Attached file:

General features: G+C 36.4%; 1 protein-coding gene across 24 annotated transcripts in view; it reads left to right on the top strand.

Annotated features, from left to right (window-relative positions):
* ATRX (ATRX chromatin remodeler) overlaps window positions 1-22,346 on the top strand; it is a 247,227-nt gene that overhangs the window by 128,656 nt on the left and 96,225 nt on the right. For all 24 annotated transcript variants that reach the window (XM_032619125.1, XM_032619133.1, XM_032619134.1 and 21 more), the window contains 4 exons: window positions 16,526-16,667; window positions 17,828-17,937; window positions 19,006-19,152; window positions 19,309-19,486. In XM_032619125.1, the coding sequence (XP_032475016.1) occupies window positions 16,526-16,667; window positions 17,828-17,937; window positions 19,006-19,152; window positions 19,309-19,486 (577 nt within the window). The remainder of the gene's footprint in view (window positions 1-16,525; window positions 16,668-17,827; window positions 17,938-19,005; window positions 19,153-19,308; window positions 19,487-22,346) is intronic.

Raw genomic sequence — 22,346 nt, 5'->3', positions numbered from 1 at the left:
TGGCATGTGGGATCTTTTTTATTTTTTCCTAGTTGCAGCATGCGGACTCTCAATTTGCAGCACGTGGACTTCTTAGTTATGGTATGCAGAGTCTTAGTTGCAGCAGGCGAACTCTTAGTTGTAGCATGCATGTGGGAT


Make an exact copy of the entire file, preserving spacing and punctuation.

General features: G+C 36.4%; 1 protein-coding gene across 24 annotated transcripts in view; it reads left to right on the top strand.

Annotated features, from left to right (window-relative positions):
* ATRX (ATRX chromatin remodeler) overlaps window positions 1-22,346 on the top strand; it is a 247,227-nt gene that overhangs the window by 128,656 nt on the left and 96,225 nt on the right. For all 24 annotated transcript variants that reach the window (XM_032619125.1, XM_032619133.1, XM_032619134.1 and 21 more), the window contains 4 exons: window positions 16,526-16,667; window positions 17,828-17,937; window positions 19,006-19,152; window positions 19,309-19,486. In XM_032619125.1, the coding sequence (XP_032475016.1) occupies window positions 16,526-16,667; window positions 17,828-17,937; window positions 19,006-19,152; window positions 19,309-19,486 (577 nt within the window). The remainder of the gene's footprint in view (window positions 1-16,525; window positions 16,668-17,827; window positions 17,938-19,005; window positions 19,153-19,308; window positions 19,487-22,346) is intronic.

Raw genomic sequence — 22,346 nt, 5'->3', positions numbered from 1 at the left:
TGGCATGTGGGATCTTTTTTATTTTTTCCTAGTTGCAGCATGCGGACTCTCAATTTGCAGCACGTGGACTTCTTAGTTATGGTATGCAGAGTCTTAGTTGCAGCAGGCGAACTCTTAGTTGTAGCATGCATGTGGGAT